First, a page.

Blue Hawaii gets personal

Small ship cruising gets personal for Pamela Wade.

It was while we were rolling joints on the top deck, watching the moon set and the sun rise above the island of Maui, that I had my revelation about this unconventional cruise line.

So, when the yoga session was over, I went straight back to my cabin to write it down: UnCruise is all about connecting with here and now.

In my case, the “here” was four Hawaiian islands, and the fact we began at Molokai was significant. Though it’s called the Friendly Island, its locals have resisted corporate tourism, and it has been only through dedicated consultation with community members and elders that UnCruise has been permitted to visit with its ship the Safari Explorer — so far the only company to do so.

Partly, that’s because of the vessel’s small size — only 18 staterooms — but mainly it’s the company’s philosophy of providing guests with uniquely intimate experiences of its destinations. So on Molokai, we were driven by bus along a narrowing road to the far end of the island, to stop at a high lookout over a steep green valley. Here we had to contact its inhabitants “by shell-phone”, announced expedition leader Dai Mar, producing a conch. This was, incidentally, the first joke of many that week from the crew, a cheerful bunch of Americans who seemed to be enjoying themselves as much as we did (full disclosure: the joint pun was pinched from Amanda, the wellness instructor).

Our blast on the shell was answered by another from deep in the valley, and we drove on down to spend the afternoon with Pilipo Solatario and his whanau. The oldest living resident of Halawa Valley, Pilipo was chosen, at 5, to be the keeper of culture for his family. Now 77, his enthusiasm is undimmed. After what was — to the two Kiwis on the cruise — a familiar ceremony of challenge, gift-giving and hongi, he set about “talking story”: sharing his history.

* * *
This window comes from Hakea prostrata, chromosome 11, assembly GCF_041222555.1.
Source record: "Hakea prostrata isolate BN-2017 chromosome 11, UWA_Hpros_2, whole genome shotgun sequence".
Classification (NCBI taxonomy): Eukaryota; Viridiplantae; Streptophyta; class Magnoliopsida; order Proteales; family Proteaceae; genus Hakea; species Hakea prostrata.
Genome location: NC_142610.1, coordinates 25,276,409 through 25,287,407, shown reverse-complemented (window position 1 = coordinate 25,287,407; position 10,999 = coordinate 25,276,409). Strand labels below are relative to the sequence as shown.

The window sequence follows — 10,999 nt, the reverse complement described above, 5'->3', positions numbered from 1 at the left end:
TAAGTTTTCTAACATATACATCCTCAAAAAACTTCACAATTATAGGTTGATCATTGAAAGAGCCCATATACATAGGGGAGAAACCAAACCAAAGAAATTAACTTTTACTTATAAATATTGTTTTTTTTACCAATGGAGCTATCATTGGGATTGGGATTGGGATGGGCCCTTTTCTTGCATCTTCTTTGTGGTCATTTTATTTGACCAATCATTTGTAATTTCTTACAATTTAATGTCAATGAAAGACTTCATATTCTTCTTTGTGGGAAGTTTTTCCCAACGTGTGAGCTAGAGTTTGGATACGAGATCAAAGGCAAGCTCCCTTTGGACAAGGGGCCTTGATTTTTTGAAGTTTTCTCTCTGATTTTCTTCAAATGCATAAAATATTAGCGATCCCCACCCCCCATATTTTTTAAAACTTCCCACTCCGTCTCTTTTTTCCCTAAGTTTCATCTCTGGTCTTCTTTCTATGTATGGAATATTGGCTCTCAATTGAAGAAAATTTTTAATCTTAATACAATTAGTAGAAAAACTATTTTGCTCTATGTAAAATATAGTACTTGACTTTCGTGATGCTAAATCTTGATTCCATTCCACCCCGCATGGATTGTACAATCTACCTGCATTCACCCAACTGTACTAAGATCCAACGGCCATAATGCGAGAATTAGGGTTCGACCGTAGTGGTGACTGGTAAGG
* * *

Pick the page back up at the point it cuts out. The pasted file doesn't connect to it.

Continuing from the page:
This included an account of witnessing the destructive tsunami of 1946, when a wall of water swept more than 2km up the valley, with a huge sucking sound and the booming of clashing boulders. “All we could do was watch and cry,” he said, choking up again at the memory of the settlement’s destruction.

Getting up close and very personal was a feature of this cruise, whether it was Pilipo’s passionate sharing of his culture; traditional instrumentalist DJ earnestly exhorting us, at a special pa’ina (feast) to value family; or even Isaac, our shuttle driver on neighbouring island Lana’i, recounting stories of his turbulent youth.

Marine biologist Dai Mar’s enthusiasms were equally fervent and, though probably few of us came to feel his adoration for purple sea slugs — “I love these things!” — we were all won over by his defence of sharks, which basically hinged on the fact that we were more likely to die of strangulation by a window blind cord than in a Jaws scenario.

Sharks, in fact, never entered the picture, figuratively or literally, despite our many ocean swims: our focus was on much larger sea creatures. Humpback whales were the biggest thrill, and we spent a day slowly cruising around the deep blue just off Maui, acting like the very worst sort of peeping Tom. Hawaii is the humpbacks’ bedroom, where they come to mate and give birth, and we were excited to see the showy behaviour of repeated fin and tail slaps, and some dramatic breaches, white water pouring off their knobbly black hides, all against the unlikely backdrop of Maui’s wind farm. We even eavesdropped on them, by hydrophone.